Caution: Trip cancellation/interruption insurance is different than cancellation waivers offered by cruise lines and tour operators. Cancellation waivers are not insurance–they are simply company guarantees that your money will be refunded under certain circumstances. However, they may not cover last-minute cancellations and will not protect you if the company goes out of business.

Temporary health policies

Most health insurance policies will cover you if you travel within the United States. However, some health insurance outlets (notably, Medicare and some HMOs) won’t cover you overseas at all or may provide only limited coverage. If you find out that your health insurance coverage is inadequate, consider purchasing a short-term supplemental health insurance policy. This type of policy covers you against accidents and/or sickness and usually pays for medical treatment, all or part of the cost of medical evaluation, and other related expenses. Policies usually offer a choice of deductibles and may be tailored to suit your needs. You can purchase these policies separately or as part of a travel insurance package that includes other types of travel insurance.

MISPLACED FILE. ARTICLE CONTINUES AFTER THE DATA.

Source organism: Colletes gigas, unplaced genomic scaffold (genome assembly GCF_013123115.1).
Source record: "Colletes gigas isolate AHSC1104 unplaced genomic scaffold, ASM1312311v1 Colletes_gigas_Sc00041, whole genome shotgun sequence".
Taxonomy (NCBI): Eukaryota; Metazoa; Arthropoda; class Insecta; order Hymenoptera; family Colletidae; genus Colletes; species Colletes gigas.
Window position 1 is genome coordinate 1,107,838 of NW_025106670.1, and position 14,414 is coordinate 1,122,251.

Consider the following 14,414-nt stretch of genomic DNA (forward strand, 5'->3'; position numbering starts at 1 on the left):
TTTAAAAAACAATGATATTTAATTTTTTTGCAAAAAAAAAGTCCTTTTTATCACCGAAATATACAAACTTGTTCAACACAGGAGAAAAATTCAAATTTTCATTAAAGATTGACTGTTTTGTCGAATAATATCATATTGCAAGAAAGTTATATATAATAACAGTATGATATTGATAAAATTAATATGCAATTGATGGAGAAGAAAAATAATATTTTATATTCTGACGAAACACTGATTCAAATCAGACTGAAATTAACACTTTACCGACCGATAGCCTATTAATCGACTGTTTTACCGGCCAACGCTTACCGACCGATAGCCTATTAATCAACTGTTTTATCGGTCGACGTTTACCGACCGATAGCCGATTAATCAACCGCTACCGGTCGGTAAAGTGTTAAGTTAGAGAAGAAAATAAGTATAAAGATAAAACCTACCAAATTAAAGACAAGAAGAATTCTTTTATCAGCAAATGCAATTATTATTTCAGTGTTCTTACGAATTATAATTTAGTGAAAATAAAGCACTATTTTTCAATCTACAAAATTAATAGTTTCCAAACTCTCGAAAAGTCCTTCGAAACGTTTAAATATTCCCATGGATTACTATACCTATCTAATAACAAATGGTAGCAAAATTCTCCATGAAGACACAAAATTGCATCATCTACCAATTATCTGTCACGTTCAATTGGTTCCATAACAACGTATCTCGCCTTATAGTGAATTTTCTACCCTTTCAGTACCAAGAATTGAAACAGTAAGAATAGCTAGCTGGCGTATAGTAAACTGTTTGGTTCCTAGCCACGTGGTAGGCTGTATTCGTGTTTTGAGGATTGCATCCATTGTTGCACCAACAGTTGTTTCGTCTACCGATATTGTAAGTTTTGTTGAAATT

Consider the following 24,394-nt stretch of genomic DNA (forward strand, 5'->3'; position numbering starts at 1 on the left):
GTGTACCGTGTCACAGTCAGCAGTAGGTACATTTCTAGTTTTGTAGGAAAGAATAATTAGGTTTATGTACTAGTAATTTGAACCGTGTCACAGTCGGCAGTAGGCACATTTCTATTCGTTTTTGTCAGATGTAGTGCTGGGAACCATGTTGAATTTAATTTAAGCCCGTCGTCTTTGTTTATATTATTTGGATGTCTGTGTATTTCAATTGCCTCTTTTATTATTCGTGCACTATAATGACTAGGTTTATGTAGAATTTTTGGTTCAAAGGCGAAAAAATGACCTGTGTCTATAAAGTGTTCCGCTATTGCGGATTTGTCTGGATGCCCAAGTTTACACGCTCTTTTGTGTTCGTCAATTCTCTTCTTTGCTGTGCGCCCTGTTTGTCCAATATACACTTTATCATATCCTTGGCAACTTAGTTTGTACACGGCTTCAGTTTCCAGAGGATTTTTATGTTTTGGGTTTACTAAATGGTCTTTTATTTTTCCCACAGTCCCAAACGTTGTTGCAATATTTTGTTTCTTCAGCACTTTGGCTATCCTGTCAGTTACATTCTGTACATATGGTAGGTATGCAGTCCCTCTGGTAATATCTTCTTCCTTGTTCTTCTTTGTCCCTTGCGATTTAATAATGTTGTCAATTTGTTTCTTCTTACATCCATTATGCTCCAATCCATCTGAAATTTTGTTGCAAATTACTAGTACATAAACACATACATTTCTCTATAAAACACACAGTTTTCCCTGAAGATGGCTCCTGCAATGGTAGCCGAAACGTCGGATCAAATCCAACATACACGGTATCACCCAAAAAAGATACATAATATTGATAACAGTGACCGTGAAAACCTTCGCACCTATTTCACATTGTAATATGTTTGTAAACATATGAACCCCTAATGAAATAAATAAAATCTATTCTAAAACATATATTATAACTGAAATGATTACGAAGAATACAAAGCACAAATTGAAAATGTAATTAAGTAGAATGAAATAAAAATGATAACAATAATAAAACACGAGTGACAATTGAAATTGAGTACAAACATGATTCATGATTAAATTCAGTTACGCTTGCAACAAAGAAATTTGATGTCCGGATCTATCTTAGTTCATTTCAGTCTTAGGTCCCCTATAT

Deciding whether to purchase a temporary health policy hinges on determining what medical coverage you already have. If you are traveling domestically and are adequately covered by an existing health insurance policy, you may not need extra protection. However, if you are traveling overseas, you should thoroughly investigate the terms of your health coverage and consider buying a supplemental policy.

Baggage insurance

Baggage insurance (i.e., personal effects coverage) reimburses you if your personal belongings are permanently or temporarily lost, stolen, or damaged while you’re traveling.